'A Beautiful Day in the Neighborhood' review: Tom Hanks is great, but...
"A Beautiful Day in the Neighborhood" is not primarily about Fred Rogers, or "Mister Rogers' Neighborhood," and it isn't a traditional biopic, not even a traditional two-headed biopic. You should know these things going into this eccentric, often moving third feature from director Marielle Heller, whose previous films — "The Diary of a Teenage Girl" (2015) and "Can You Ever Forgive Me?" (2018) — were seriously wonderful. This one's more of a ruminative mixed bag worth seeing and debating.
It focuses on the moral character development of a cynical magazine writer, played by Matthew Rhys ("The Americans"), assigned by Esquire magazine in 1998 to interview his temperamental polar opposite, the famously gentle, searching, reassuring and resoundingly kind public TV children's show host. Tom Hanks plays Rogers and, as you may have guessed, he's wonderful. With subtle but clearly well-researched care, he makes Rogers his own, neither sending him up or saint-ing it up. Hanks makes every interaction with an adoring fan, each diagrammatic step toward friendship with the writer, here named Lloyd Vogel, a lesson in listening and in truly filling a pause — crucial, because Rogers spoke with great, kindly deliberation.
"Oh, God, Lloyd, please. Don't ruin my childhood." In the script by Micah Fitzerman-Blue and Noah Harpster, Lloyd's wife, Andrea (Susan Kelechi Watson), urges her grudge-prone husband to avoid writing a hit piece on a man who does not deserve such treatment.
In the movie Lloyd, a heavily fictionalized and renamed version of real-life writer Tom Junod, is a brand-new and heavily doubt-filled father, not much good within his own family unit, stuck in a miserable stand-off with his own wastrel father (Chris Cooper). Lloyd carries an invisible load of childhood baggage around with him, everywhere he goes. His dad left the family, and Lloyd's dying mother, at a profoundly selfish time. At the beginning of the film, an argument between drunken father and rage-filled son leads to a fistfight and a very bad odor.
This provides the backdrop for the Mister Rogers element, which is why people are interested in "A Beautiful Day in the Neighborhood," after all. Assigned by his editor (Christine Lahti, doing a lot with a little) to write a quick 400-word profile for Esquire's issue devoted to American heroes, Lloyd visits the "Mister Rogers' Neighborhood" set in Pittsburgh. Much of the movie proceeds by way of the subsequent conversations between interviewer and interviewee. The film presents Rogers as somewhat less religion-forward than the real man, an ordained Presbyterian minister, though it's more a matter of the story structure leaving somewhere between 47% and 51% of the running time for the Rogers portion.
The movie takes a while to locate its preferred mixture of wry whimsy and earnest, quietly anguished drama. It begins as an imagined episode of the program, with the familiar Rogers intro, the change of shoes, the cardigan sweater and then the news that we'll be learning about Rogers' new friend, Lloyd, a man in pain with some problems to solve. As written, Lloyd threatens to turn into a monotonous narcissist pretty fast, and while the reasons for structuring the screenplay this way are clear — it plays up the massive contrast in personality between Rogers and, well, nearly everyone else in the world — "A Beautiful Day in the Neighborhood" may stir up memories of an earlier double biopic, "Julia and Julia" (2009). That dealt with Julia Child's life and recipes but split its running time with the story of a contemporary food blogger plowing through every page of Child's most celebrated cookbook.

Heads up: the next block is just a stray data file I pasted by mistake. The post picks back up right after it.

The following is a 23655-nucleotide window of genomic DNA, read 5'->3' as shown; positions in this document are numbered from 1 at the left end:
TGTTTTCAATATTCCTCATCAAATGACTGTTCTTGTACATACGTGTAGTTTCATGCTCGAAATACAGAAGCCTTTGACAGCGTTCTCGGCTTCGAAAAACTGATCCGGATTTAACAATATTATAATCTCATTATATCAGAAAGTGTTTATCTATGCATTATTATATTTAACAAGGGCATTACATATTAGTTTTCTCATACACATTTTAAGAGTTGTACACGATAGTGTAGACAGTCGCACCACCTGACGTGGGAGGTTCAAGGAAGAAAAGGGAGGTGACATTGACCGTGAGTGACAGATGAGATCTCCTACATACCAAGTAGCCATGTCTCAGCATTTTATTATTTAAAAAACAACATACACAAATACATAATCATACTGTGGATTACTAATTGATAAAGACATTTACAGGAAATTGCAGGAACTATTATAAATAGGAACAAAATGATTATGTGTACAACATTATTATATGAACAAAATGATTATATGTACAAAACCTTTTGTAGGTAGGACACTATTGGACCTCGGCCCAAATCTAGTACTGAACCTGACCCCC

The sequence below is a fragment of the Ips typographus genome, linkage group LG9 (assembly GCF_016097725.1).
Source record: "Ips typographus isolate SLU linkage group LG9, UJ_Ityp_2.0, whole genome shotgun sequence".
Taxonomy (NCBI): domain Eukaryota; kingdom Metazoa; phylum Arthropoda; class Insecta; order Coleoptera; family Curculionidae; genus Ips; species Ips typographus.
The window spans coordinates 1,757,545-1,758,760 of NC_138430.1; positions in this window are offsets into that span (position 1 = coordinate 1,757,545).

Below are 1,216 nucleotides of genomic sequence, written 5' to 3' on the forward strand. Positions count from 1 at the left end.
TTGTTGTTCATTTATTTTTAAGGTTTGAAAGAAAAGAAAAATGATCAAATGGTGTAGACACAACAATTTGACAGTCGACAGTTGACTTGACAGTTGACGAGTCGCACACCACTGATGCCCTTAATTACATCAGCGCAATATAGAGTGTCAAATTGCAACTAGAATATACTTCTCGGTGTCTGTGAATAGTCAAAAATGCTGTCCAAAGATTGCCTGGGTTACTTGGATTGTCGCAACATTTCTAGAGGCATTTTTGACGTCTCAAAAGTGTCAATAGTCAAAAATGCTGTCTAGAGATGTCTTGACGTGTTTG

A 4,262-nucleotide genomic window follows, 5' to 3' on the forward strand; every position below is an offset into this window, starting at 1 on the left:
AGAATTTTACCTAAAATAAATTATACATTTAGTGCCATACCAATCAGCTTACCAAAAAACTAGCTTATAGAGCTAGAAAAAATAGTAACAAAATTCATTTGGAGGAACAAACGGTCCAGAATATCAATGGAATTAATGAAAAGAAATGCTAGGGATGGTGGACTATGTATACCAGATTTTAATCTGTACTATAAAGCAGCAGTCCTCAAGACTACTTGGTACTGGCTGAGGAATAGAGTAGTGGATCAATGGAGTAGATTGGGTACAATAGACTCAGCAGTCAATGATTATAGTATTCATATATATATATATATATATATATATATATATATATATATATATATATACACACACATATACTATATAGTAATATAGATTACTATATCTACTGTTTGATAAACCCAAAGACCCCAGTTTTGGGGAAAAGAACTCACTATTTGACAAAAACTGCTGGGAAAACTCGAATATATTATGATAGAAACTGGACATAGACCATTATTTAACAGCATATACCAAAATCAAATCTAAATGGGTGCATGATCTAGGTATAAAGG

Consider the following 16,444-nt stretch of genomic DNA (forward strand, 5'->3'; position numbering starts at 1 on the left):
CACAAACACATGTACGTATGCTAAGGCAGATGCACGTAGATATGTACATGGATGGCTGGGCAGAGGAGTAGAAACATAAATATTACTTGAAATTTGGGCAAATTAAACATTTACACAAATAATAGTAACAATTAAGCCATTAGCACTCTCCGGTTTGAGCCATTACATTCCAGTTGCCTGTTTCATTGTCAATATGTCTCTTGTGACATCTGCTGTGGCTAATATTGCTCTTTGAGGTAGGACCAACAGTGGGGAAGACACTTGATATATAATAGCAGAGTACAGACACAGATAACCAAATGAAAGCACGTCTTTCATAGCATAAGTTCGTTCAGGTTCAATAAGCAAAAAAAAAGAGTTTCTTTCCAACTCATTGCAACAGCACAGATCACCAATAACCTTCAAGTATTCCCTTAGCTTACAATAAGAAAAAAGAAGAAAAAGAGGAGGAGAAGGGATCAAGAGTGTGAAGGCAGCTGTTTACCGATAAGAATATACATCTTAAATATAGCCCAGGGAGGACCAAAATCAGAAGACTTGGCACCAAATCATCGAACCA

The other film Heller's recalls, for me, anyway, also comes from 2009: Spike Jonze's harsh and quite brilliant adaptation of "Where the Wild Things Are." I took my son, then 9, to that, and he resented its bruising depiction of childhood rages all the way. My wife and I took our 10-year-old to "A Beautiful Day in the Neighborhood," and it was not a good experience, "learning" or otherwise.
I love Heller's previous two features (for completely different reasons) and her work here with Rhys and Hanks and several others, including Watson, Maryann Plunkett (as Joanne Rogers, Fred's wife) and Cooper. The father character becomes the movie's damaged soul, seeking forgiveness. Rogers takes the time he needs to confront Lloyd about his unforgiving nature, and while it's whole-cloth fabrication, the scenes with Rogers and Lloyd's extended family are nonetheless affecting. (I love composer Nate Heller's jazz-inflected assist in these and other scenes; Rogers' show was similarly friendly toward the jazz idiom.)
Author Junod's real-life Esquire cover story will help you determine if you like Junod's artfully self-aggrandizing approach to his subject more than I do. The piece has recently been bookended by Junod's account of his post-cover story friendship with Rogers and his feelings about the new movie. The new movie has the unavoidable misfortune of following in the footsteps of last year's documentary "Won't You Be My Neighbor?" This excellent Morgan Neville portrait of Rogers became a gratifying crossover commercial success. Now there are two Rogers movies in the world. Heller's is the odder, riskier and potentially bait-and-switch-ier of the two. But Hanks, especially, keeps the trolley on the rails, and everything Heller is after in this film comes together in a remarkable final shot depicting Rogers alone in the TV studio, having made another friend.
'A BEAUTIFUL DAY IN THE NEIGHBORHOOD'
MPAA rating: PG (for some strong thematic material, a brief fight, and some mild language)
Running time: 1:48